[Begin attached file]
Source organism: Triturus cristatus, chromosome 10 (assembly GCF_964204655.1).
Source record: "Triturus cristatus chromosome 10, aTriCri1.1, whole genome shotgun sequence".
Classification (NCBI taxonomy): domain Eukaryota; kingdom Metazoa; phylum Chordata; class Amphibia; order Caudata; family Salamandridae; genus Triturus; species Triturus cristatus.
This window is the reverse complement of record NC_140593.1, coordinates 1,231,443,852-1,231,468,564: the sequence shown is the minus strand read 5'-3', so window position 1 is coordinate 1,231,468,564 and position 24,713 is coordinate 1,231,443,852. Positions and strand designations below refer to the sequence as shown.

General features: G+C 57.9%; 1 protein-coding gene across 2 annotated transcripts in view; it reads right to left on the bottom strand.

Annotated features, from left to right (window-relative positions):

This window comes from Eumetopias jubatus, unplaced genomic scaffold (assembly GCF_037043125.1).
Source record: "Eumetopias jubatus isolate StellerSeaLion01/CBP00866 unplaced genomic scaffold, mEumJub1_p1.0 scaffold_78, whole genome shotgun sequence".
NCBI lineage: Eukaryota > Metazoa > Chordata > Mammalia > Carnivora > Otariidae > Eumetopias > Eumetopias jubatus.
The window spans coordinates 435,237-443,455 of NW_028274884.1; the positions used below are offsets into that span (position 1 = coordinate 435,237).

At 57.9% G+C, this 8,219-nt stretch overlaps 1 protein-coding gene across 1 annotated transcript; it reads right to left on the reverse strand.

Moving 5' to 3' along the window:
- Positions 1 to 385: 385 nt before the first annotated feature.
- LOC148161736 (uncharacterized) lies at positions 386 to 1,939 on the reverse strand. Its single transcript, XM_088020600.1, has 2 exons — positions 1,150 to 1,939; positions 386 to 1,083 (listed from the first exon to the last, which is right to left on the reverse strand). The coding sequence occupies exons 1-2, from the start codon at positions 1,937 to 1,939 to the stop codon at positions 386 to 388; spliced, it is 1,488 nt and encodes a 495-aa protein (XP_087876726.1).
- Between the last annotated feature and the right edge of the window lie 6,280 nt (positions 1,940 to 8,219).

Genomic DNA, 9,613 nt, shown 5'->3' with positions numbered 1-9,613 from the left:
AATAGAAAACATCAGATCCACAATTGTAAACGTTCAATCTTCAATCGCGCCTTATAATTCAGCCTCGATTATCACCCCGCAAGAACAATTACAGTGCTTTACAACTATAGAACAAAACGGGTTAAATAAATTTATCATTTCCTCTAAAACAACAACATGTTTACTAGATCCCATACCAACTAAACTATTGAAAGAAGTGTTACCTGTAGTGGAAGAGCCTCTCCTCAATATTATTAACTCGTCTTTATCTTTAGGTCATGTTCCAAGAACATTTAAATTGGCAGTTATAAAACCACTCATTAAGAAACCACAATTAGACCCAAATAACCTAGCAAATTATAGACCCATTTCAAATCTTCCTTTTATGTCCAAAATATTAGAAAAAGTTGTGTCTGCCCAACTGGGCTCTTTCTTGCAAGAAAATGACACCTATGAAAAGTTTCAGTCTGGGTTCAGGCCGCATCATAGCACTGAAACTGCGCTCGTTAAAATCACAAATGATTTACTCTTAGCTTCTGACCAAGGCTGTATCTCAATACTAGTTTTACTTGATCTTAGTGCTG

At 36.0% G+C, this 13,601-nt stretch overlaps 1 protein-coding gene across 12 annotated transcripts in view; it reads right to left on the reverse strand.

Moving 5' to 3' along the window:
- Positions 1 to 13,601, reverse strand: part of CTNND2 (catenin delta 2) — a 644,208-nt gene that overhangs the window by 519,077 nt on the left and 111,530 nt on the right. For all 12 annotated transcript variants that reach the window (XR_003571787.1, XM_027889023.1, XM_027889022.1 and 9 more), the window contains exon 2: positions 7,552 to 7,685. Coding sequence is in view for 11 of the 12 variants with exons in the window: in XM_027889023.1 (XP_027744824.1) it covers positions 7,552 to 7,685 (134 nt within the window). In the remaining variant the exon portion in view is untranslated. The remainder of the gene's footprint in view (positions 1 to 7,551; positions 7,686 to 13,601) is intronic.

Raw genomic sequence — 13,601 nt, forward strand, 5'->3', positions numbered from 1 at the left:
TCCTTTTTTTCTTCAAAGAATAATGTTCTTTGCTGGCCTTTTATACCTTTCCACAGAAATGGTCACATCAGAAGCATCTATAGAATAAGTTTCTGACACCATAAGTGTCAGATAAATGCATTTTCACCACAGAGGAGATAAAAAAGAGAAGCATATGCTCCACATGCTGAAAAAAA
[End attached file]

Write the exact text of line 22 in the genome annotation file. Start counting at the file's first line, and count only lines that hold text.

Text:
TCCTTTTTTTCTTCAAAGAATAATGTTCTTTGCTGGCCTTTTATACCTTTCCACAGAAATGGTCACATCAGAAGCATCTATAGAATAAGTTTCTGACACCATAAGTGTCAGATAAATGCATTTTCACCACAGAGGAGATAAAAAAGAGAAGCATATGCTCCACATGCTGAAAAAAA